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Darzi talk socialist heatlh association
Darzi talk socialist heatlh association
Darzi talk socialist heatlh association
Darzi talk socialist heatlh association
Darzi talk socialist heatlh association
Darzi talk socialist heatlh association
Darzi talk socialist heatlh association
Darzi talk socialist heatlh association
Darzi talk socialist heatlh association
Darzi talk socialist heatlh association
Darzi talk socialist heatlh association
Darzi talk socialist heatlh association
Darzi talk socialist heatlh association
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Darzi talk socialist heatlh association

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  • 1. The NHS Next Stage (Darzi) Review: Implications for Rural Areas Professor Sheena Asthana University of Plymouth
  • 2. Key principles for the NHS A fair service A personalised service An effective service A safe service
  • 3. A fair NHS Assumption of inverse care in GP provision: “Areas where life expectancy is lowest match the areas with fewer GPs . . . Mid Devon PCT has over twice as many GPs per head of weighted population as Oldham PCT” In general, rural areas are perceived to be ‘over-resourced’, urban areas ‘under-resourced’
  • 4. Problems: (1) Life expectancy does not measure crude or absolute rates of ill-health and thus need for curative care Age-standardized Death Rates Absolute Morbidity Rates (per 100,000 people): (QOF count per 100,000 population) Circulatory Coronary HeartPCT name Cancer Diseases Cancer DiseaseOldham PCT 139.7 134.4 604 3,773Mid Devon PCT 112.4 75.1 795 3,601
  • 5.  (2) Rural areas have higher than average crude or absolute health care needs but their ‘weighted populations’ tend to be lower than their actual populations because the formula gives greater weight to deprivation than age 1000 real people = a weighted population of 890 people in Mid Devon (and a per capita allocation of £1,225) 1000 real people = a weighted population of 1,136 in Oldham (and a per capita allocation of £1,512)
  • 6. Provision of GPs using alternative denominators of need Rates per Full Time Equivalent GP Patients Patients Patients on Patients Ave HCHS Registered with Self- Mental Health Registered DistanceDEFRAs Rural-Urban Registered Weighted with CHD reported Register with Cancer toClassification Patients Population (QOF) CVD (QOF) (QOF) patientMajor Urban PCTs 1,856 1,861 63 142 12.4 11.9 1.57Large Urban PCTs 1,842 1,732 71 166 11.3 13.8 1.97Other Urban PCTs 1,886 1,751 68 160 11.1 12.7 2.21Significant Rural PCTs 1,833 1,621 69 171 9.7 14.4 2.88Rural-50 PCTs 1,724 1,512 69 166 8.9 14.7 3.37Rural-80 PCTs 1,658 1,400 67 157 8.9 14.6 4.21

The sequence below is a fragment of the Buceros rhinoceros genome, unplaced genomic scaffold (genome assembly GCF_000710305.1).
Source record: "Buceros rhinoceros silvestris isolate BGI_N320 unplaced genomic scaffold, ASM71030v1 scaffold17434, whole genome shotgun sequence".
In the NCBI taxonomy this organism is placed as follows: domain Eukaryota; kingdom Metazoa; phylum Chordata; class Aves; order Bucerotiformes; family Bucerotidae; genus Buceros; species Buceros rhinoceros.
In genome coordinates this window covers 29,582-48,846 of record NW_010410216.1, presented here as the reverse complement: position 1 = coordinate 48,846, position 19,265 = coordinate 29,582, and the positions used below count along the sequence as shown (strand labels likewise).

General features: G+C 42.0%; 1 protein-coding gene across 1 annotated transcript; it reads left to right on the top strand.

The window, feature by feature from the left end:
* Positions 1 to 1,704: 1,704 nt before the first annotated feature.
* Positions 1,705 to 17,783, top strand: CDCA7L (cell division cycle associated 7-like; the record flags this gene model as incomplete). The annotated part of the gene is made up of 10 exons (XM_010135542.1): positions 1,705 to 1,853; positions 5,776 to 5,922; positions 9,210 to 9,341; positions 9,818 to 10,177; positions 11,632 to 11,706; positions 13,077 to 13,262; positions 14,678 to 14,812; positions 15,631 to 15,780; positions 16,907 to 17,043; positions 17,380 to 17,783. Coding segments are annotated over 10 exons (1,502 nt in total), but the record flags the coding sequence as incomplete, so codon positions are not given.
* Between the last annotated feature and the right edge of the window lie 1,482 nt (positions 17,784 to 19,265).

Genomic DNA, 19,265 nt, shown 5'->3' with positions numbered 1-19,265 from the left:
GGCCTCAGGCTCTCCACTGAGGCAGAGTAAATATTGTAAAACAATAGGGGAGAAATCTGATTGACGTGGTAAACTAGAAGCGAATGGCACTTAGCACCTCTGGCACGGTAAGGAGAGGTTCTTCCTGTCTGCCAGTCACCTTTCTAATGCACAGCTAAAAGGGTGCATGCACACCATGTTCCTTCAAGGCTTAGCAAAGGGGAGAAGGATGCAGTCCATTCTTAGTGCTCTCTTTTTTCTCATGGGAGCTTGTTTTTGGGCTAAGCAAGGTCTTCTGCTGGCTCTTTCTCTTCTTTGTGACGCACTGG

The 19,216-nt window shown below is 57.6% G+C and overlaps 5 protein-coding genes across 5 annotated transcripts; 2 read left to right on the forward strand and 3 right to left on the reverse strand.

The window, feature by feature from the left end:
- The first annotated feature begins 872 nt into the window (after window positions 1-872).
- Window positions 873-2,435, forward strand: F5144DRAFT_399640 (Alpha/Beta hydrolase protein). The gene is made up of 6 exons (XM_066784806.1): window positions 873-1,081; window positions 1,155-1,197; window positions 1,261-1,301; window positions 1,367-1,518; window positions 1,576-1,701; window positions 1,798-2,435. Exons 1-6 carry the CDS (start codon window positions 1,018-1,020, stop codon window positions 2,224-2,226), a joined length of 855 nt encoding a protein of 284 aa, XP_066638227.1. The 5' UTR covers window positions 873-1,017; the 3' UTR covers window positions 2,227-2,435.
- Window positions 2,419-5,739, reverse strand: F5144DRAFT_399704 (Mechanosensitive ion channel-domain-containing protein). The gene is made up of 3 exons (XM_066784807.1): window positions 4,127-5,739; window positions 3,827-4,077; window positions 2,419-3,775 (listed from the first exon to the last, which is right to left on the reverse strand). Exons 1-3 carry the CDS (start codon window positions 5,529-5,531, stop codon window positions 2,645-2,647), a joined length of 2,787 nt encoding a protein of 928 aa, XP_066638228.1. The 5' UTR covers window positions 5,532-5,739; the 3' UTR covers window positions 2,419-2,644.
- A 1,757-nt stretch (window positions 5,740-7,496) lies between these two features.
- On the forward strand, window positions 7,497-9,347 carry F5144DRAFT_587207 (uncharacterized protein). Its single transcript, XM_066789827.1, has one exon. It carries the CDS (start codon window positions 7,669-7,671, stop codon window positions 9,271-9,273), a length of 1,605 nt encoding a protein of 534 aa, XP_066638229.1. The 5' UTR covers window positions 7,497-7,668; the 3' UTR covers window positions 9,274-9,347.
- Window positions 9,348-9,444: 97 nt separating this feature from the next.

• 7.  Using direct indicators of ill-health, rural GPs carry a significantly higher burden than urban GPs (with the exception of mental health & diabetes) Geographical proximity to GPs is significantly lower in rural areas Policy implications arising from the Darzi review could exacerbate the inverse care experienced by aging rural (not younger deprived!) populations
  • 8. A personalised NHS Emphasis on ‘choice’ and decentral- isation epitomised by the idea of the polyclinic Marketisation agenda inappropriate for rural areas (not attractive to in- dependent operators;rural patients value access more than ‘shopping around’) Increased emphasis on capitation for NHS payments likely to disadvantage rural GPs
  • 9.  Decentralisation of services (e.g. rehabilitation, nurse specialists etc) more feasible – but already happening! Enhanced role for community hospitals Need to consider volume thresholds required to maintain diagnostic skills in community hospitals Community hospitals have higher unit costs. Will the resource allocation formula compensate for this?
  • 10. An effective NHS Centralisation agenda DGHs in rural areas have maintained a wider range of specialisms than DGHs in connurbations (i.e. potential for change is greater?) For some services (e.g. trauma, stroke), a population threshold of 1-2 million is implied for improved quality outcomes – what does this mean for rural areas?
  • 11.  More travelling for patients and their families Barriers associated with distance (distance decay) could be made worse with implications for patient outcomes Difficulties in providing adequate follow- up for patients discharged from tertiary centres Financial instability for DGHs that decentralise services to polyclinics or community hospitals and centralise services to tertiary centres
  • 12.  One size does not fit all How can rural patients benefit from centralised specialised care without compromising on access, follow-up etc? Evaluate cost-benefits of centralisation against alternative models (e.g. closer working across specialities, outreach programmes, specialist training programmes, interchange of staff)
  • 13. A safer NHS Darzi focus on MRSA but centralisation may be more significant for rural areas Adequate planning of patient transport? Evidence-based quality thresholds do not always result in practical (safe) solutions E.g. O&G > 4,000 births per year required for consultant-based units to be of sufficient quality/financial sustainability – unrealistic and dangerous

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